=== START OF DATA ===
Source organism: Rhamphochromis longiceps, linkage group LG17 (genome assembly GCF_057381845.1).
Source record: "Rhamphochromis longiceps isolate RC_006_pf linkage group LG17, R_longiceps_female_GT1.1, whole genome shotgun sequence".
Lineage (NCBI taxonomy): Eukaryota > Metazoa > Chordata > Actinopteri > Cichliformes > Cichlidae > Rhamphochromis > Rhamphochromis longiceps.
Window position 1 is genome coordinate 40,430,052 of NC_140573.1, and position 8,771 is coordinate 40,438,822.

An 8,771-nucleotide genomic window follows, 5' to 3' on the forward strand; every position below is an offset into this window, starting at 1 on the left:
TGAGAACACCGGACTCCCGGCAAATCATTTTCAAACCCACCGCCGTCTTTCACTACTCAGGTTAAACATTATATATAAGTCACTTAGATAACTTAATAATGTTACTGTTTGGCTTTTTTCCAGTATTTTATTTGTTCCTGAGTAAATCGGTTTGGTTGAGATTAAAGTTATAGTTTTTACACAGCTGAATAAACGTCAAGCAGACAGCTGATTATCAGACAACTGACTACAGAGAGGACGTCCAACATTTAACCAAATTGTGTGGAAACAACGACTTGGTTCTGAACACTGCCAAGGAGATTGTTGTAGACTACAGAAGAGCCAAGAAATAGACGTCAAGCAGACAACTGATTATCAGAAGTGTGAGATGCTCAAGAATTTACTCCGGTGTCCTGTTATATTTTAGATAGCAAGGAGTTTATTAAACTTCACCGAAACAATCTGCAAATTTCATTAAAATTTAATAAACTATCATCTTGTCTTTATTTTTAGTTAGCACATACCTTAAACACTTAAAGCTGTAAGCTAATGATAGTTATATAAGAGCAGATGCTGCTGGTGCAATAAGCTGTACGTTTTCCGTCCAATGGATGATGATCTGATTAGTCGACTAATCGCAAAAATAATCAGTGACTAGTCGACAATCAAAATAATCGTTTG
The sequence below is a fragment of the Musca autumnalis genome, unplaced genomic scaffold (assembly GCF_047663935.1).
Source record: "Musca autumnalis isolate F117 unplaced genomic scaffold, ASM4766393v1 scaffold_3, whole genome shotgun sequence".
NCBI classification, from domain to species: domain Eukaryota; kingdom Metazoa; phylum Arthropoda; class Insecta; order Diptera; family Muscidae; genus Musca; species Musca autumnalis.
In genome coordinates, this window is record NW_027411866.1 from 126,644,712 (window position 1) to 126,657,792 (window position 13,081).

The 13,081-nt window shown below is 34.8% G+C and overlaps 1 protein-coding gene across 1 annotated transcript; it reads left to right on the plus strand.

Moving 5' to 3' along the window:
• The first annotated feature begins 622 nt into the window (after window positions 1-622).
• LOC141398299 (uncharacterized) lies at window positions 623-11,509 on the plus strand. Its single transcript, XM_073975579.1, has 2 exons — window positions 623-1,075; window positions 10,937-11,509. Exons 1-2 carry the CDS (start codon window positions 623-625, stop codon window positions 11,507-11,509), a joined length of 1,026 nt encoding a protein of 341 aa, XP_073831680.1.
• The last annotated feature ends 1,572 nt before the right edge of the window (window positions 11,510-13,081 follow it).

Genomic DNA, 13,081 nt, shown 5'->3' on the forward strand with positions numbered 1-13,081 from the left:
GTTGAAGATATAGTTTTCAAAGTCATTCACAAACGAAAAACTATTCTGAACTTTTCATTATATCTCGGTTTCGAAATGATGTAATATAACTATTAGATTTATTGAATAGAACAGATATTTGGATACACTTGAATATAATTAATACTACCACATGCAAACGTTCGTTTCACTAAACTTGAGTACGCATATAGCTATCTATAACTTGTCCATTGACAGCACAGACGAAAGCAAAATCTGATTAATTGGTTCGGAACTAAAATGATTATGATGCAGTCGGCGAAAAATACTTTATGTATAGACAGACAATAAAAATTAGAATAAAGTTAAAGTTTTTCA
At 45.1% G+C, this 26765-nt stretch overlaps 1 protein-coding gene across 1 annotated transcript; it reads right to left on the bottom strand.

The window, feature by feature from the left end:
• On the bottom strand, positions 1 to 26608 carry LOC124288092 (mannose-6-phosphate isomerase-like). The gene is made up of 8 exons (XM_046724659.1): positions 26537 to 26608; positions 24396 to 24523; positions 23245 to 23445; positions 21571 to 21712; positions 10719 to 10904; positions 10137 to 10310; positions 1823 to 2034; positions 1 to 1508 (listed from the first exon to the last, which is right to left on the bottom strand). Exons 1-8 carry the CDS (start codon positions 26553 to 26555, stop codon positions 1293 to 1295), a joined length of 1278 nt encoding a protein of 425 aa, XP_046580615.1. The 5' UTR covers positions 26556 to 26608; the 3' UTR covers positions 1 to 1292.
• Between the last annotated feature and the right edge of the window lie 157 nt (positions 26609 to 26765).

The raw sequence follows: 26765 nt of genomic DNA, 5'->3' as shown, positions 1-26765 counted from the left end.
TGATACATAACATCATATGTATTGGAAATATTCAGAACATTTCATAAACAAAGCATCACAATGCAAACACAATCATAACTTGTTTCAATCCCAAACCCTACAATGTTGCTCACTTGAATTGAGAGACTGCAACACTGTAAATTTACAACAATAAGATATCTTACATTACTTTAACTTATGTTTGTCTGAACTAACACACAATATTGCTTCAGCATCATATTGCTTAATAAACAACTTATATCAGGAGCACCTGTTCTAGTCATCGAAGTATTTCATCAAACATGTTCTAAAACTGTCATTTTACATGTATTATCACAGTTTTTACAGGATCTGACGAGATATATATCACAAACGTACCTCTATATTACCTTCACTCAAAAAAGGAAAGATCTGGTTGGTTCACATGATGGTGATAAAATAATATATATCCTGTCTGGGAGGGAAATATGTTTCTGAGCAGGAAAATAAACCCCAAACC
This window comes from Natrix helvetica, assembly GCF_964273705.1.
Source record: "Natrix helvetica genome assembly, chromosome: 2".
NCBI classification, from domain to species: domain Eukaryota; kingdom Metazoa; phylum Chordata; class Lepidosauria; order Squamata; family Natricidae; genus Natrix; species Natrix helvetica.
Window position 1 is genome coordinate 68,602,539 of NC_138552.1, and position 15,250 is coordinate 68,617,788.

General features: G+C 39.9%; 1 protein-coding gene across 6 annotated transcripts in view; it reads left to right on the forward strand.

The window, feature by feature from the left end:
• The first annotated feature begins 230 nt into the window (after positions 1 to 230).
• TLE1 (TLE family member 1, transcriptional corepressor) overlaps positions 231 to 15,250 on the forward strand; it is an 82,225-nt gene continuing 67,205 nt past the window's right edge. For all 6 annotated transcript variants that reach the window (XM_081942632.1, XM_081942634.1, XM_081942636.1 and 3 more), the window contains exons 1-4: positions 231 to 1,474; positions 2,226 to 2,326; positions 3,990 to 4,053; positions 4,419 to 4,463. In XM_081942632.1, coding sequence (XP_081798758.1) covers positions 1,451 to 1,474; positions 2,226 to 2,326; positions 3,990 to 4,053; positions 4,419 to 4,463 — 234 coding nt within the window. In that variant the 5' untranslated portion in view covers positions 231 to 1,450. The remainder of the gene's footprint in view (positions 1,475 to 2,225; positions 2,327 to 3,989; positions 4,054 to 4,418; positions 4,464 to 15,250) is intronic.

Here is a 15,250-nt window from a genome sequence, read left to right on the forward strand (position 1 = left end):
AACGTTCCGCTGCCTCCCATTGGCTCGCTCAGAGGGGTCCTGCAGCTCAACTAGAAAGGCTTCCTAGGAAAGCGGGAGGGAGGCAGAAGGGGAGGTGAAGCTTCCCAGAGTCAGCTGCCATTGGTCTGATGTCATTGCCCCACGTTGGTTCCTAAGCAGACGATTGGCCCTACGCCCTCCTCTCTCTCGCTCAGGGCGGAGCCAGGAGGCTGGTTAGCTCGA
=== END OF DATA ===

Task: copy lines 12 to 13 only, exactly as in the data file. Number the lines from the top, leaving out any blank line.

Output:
Moving 5' to 3' along the window:
• The first annotated feature begins 622 nt into the window (after window positions 1-622).